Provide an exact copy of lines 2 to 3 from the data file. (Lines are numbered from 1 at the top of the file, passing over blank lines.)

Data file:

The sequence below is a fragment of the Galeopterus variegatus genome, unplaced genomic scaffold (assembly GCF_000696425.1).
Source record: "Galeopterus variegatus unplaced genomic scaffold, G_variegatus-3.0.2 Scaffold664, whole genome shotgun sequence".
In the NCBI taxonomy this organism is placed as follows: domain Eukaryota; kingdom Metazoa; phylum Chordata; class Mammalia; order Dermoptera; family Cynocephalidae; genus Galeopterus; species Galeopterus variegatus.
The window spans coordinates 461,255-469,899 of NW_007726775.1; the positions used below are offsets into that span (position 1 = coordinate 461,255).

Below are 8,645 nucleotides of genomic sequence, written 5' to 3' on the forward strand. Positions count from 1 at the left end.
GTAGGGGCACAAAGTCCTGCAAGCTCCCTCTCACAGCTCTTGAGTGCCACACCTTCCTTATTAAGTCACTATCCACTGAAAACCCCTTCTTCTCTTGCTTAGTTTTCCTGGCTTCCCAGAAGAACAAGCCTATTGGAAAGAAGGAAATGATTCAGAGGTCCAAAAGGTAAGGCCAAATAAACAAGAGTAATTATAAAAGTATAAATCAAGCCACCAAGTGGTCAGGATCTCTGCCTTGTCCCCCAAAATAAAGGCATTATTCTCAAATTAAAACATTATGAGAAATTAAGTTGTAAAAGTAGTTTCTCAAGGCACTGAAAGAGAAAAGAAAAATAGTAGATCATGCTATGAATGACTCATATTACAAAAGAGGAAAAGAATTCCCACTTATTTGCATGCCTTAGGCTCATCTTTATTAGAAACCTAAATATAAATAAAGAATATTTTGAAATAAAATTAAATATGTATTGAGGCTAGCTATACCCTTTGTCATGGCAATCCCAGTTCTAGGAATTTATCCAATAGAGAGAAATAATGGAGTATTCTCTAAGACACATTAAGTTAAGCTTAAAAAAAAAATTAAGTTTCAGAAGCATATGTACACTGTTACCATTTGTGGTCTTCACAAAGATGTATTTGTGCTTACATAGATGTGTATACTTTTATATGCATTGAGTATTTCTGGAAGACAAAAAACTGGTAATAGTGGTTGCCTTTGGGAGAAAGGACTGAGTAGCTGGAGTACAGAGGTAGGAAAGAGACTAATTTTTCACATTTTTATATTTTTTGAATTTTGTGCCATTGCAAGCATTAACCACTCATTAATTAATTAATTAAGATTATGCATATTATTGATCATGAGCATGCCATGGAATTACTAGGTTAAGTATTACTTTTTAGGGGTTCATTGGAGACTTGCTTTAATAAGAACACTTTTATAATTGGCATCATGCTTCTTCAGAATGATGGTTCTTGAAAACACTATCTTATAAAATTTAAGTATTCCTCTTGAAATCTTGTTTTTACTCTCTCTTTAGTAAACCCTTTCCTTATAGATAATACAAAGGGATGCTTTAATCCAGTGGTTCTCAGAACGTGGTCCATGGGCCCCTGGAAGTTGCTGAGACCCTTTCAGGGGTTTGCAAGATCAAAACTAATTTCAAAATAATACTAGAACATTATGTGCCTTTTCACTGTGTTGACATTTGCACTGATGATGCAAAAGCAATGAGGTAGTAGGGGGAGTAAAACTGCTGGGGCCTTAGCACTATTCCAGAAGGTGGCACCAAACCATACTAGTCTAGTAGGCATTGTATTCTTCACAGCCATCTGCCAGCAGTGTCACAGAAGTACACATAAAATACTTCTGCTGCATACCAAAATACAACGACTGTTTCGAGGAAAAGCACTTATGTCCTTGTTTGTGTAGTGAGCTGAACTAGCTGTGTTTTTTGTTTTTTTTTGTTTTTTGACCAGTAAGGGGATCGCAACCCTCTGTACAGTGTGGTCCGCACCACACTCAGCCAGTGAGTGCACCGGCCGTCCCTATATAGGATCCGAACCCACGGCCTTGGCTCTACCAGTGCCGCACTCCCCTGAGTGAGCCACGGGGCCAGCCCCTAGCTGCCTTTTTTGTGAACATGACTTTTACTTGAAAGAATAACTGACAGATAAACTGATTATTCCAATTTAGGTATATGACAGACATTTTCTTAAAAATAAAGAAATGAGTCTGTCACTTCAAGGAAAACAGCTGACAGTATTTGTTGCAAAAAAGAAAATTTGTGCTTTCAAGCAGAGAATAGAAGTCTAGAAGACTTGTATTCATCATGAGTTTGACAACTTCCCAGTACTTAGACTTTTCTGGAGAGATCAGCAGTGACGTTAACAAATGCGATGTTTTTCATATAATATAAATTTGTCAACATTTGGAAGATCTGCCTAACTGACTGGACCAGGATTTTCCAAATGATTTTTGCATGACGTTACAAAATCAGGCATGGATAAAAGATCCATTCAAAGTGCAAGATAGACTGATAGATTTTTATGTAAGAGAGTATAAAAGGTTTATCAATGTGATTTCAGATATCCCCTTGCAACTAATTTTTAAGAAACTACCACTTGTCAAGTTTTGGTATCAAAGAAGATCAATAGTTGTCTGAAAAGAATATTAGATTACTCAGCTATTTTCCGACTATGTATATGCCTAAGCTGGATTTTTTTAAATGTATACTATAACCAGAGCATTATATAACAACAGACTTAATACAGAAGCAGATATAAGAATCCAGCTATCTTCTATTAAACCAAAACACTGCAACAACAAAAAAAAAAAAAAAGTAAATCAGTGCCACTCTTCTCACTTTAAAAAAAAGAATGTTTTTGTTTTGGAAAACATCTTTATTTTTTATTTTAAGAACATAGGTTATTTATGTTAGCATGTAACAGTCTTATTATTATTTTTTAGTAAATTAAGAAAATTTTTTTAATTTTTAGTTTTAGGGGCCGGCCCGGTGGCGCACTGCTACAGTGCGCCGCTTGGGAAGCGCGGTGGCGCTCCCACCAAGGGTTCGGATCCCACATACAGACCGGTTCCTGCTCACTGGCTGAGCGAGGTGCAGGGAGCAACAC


Source record: "Galeopterus variegatus unplaced genomic scaffold, G_variegatus-3.0.2 Scaffold664, whole genome shotgun sequence".
In the NCBI taxonomy this organism is placed as follows: domain Eukaryota; kingdom Metazoa; phylum Chordata; class Mammalia; order Dermoptera; family Cynocephalidae; genus Galeopterus; species Galeopterus variegatus.